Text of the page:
MyAccountant Blog

A Guide to Members’ Voluntary Liquidation (MVL)

You may have heard this word bandied around, but what is it?  How can it help you as you look to close your company and why is it so tax efficient?

What is it?

A Members’ Voluntary Liquidation (MVL) is the process of the company Directors formally liquidating the company.  This involves appointing a liquidator, advertising the liquidation in the London Gazette and officially shutting down the company.

Liquidation is a common insolvency procedure.  The shareholders of the company make a sworn Declaration of Solvency, meaning the companies finances and balance sheet have been reviewed and confirm that the company can repay all existing and future debts within a period of no more than 12 months.  Advertising the voluntary winding up in the Gazette makes it a matter of public record, it should not affect your business reputation as a CVL (a Creditors’ Voluntary Liquidation) would.  This is where a company’s creditors receive the proceeds of the liquidation as opposed to the shareholders.

My remaining company funds are below £25,000

If the funds to be distributed at the company close down are less than £25,000, you have the choice of either treating this as a dividend or capital distribution.  The company can be ‘struck-off’ the Companies Register, provided it has not traded for in the last three months and isn’t threatened with liquidation or have any agreements in place with creditors.  The first £5,000 dividends paid per year are exempt from tax – please see our guide on Personal Taxation for more on how the remainder would be taxed.

My remaining company funds are over £25,000

For funds distributed over £25,000 there are two options:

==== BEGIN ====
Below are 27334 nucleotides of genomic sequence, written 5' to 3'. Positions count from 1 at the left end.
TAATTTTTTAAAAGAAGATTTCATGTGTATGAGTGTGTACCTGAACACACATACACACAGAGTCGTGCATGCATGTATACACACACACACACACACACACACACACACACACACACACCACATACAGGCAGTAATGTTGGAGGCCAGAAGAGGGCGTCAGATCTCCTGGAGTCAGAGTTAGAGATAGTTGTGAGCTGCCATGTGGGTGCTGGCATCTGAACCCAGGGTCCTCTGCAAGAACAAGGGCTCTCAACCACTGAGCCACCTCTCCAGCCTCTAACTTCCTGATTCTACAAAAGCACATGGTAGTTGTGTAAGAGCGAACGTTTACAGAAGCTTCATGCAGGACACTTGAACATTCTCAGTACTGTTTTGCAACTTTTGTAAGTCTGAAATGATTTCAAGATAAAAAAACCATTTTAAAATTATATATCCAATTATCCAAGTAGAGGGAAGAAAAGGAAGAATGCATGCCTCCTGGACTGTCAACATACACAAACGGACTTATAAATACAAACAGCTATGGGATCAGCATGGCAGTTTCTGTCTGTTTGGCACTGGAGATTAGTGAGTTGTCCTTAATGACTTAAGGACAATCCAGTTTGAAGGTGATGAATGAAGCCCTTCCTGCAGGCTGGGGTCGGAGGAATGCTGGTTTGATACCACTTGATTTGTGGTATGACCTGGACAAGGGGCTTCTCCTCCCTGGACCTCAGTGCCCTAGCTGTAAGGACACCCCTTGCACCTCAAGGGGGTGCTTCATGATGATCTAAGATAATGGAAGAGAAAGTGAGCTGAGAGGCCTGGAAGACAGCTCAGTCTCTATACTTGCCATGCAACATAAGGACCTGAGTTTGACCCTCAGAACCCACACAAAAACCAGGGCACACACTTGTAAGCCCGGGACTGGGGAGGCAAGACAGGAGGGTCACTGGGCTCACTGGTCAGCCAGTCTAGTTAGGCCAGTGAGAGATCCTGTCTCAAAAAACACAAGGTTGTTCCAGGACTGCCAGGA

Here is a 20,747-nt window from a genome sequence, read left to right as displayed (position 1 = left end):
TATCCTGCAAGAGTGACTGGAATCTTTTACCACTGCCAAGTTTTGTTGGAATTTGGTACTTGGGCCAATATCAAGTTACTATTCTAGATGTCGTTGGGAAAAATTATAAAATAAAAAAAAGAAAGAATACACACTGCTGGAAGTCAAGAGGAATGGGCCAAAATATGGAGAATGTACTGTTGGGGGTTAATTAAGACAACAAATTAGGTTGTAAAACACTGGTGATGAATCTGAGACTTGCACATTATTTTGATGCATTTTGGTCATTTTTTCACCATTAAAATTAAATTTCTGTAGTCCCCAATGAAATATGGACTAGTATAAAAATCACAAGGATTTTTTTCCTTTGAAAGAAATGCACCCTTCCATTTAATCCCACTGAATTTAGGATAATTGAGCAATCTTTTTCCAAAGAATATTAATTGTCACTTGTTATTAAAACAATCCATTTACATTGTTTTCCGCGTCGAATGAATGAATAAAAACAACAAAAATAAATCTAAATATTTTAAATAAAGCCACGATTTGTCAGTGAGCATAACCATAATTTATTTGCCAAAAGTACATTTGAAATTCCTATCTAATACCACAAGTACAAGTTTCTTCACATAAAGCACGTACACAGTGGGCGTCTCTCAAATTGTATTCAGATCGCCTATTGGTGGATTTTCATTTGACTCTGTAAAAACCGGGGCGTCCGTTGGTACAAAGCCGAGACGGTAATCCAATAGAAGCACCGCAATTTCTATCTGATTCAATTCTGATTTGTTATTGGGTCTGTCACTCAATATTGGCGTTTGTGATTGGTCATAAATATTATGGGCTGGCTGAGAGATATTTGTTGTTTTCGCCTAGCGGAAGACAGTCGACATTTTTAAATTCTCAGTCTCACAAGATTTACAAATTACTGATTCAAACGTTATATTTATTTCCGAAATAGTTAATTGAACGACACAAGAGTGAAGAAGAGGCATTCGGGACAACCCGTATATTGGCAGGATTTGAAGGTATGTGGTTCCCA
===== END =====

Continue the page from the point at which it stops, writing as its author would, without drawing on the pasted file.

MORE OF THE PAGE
1. Apply to have your company struck-off and treat the amount drawn as dividends
  2. Enter an MVL and apply for the funds to be treated as a ‘capital distribution.’

Capital Distributions

The benefit of entering an MVL is that where funds to be distributed exceed £25,000, they will be treated as a capital distribution and potentially be taxed at 10% regardless of your other income.  Capital Gains are usually taxed at 10% or 20% depending on the tax rate of their other income, (18%/28% on residential gains), but the 10% rate could apply if the shareholder can utilise Entrepreneurs’ Relief (ER).

ER is available on qualifying business disposals provided that:

  • The company is a trading company
  • The company has been owned for more than one year
  • You are an employee or directors of the company
  • You own at least 5% of the ordinary share capital and 5% of the voting rights

In addition to the 10% tax rate, a further potential benefit is that each shareholder has an annual CGT exemption of £11,300 (2017/18). This could be utilised to reduce the proportion of distribution that is subject to Capital Gains Tax.

The drawback to entering an MVL is that an official liquidator needs to be appointed to handle the process. An Insolvency Practitioner would charge approx. £2,500+VAT for this service.  In many cases however, the tax saving far outweighs this initial cost.

While do not offer this service, we have several trusted partners who can assist and offer a smooth transition as you look to extract your hard earned profit from the business.

As always please feel free to call us on 0800 917 9100 or send us an e-mail at For more news and blogs, remember to follow us on LinkedIn and Twitter.